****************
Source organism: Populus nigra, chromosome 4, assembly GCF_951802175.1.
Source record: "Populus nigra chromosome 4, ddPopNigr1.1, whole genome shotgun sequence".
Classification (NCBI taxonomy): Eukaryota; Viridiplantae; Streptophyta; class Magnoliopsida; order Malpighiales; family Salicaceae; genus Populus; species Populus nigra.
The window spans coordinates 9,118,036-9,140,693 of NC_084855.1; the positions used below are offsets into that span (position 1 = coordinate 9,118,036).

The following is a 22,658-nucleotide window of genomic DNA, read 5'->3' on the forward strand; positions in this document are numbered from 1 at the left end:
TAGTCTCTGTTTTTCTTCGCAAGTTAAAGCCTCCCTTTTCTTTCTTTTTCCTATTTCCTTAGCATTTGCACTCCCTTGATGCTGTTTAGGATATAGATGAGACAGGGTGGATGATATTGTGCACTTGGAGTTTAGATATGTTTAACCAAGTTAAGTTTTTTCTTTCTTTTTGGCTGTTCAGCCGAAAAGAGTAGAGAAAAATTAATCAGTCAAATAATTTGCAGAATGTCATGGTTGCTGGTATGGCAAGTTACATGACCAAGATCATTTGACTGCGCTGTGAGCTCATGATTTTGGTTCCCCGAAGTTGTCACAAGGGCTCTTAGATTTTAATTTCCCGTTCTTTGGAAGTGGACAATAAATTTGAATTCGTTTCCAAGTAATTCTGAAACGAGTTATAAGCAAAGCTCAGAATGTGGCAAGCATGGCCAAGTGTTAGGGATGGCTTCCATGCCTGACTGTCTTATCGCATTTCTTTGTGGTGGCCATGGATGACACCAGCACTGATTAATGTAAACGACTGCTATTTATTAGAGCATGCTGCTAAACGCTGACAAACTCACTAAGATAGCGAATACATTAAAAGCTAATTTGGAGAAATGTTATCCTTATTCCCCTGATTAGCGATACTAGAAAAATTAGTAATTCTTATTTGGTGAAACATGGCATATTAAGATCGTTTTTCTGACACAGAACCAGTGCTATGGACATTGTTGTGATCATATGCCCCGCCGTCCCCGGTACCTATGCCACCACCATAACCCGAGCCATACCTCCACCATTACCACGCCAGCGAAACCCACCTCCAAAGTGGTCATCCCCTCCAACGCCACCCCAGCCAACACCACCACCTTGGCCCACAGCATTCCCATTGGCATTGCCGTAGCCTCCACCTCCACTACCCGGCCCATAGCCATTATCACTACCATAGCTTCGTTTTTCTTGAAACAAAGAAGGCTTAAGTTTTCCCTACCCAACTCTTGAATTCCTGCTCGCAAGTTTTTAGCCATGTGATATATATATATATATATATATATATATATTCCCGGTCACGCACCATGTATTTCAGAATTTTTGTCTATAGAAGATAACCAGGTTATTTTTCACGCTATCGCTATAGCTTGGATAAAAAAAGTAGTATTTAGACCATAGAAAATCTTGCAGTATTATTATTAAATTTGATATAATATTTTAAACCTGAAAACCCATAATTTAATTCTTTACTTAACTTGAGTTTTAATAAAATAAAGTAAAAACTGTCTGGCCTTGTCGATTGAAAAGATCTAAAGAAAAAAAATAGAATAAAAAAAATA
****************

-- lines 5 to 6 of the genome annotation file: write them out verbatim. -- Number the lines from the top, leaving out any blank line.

The following is a 22,658-nucleotide window of genomic DNA, read 5'->3' on the forward strand; positions in this document are numbered from 1 at the left end:
TAGTCTCTGTTTTTCTTCGCAAGTTAAAGCCTCCCTTTTCTTTCTTTTTCCTATTTCCTTAGCATTTGCACTCCCTTGATGCTGTTTAGGATATAGATGAGACAGGGTGGATGATATTGTGCACTTGGAGTTTAGATATGTTTAACCAAGTTAAGTTTTTTCTTTCTTTTTGGCTGTTCAGCCGAAAAGAGTAGAGAAAAATTAATCAGTCAAATAATTTGCAGAATGTCATGGTTGCTGGTATGGCAAGTTACATGACCAAGATCATTTGACTGCGCTGTGAGCTCATGATTTTGGTTCCCCGAAGTTGTCACAAGGGCTCTTAGATTTTAATTTCCCGTTCTTTGGAAGTGGACAATAAATTTGAATTCGTTTCCAAGTAATTCTGAAACGAGTTATAAGCAAAGCTCAGAATGTGGCAAGCATGGCCAAGTGTTAGGGATGGCTTCCATGCCTGACTGTCTTATCGCATTTCTTTGTGGTGGCCATGGATGACACCAGCACTGATTAATGTAAACGACTGCTATTTATTAGAGCATGCTGCTAAACGCTGACAAACTCACTAAGATAGCGAATACATTAAAAGCTAATTTGGAGAAATGTTATCCTTATTCCCCTGATTAGCGATACTAGAAAAATTAGTAATTCTTATTTGGTGAAACATGGCATATTAAGATCGTTTTTCTGACACAGAACCAGTGCTATGGACATTGTTGTGATCATATGCCCCGCCGTCCCCGGTACCTATGCCACCACCATAACCCGAGCCATACCTCCACCATTACCACGCCAGCGAAACCCACCTCCAAAGTGGTCATCCCCTCCAACGCCACCCCAGCCAACACCACCACCTTGGCCCACAGCATTCCCATTGGCATTGCCGTAGCCTCCACCTCCACTACCCGGCCCATAGCCATTATCACTACCATAGCTTCGTTTTTCTTGAAACAAAGAAGGCTTAAGTTTTCCCTACCCAACTCTTGAATTCCTGCTCGCAAGTTTTTAGCCATGTGATATATATATATATATATATATATATATATTCCCGGTCACGCACCATGTATTTCAGAATTTTTGTCTATAGAAGATAACCAGGTTATTTTTCACGCTATCGCTATAGCTTGGATAAAAAAAGTAGTATTTAGACCATAGAAAATCTTGCAGTATTATTATTAAATTTGATATAATATTTTAAACCTGAAAACCCATAATTTAATTCTTTACTTAACTTGAGTTTTAATAAAATAAAGTAAAAACTGTCTGGCCTTGTCGATTGAAAAGATCTAAAGAAAAAAAATAGAATAAAAAAAATA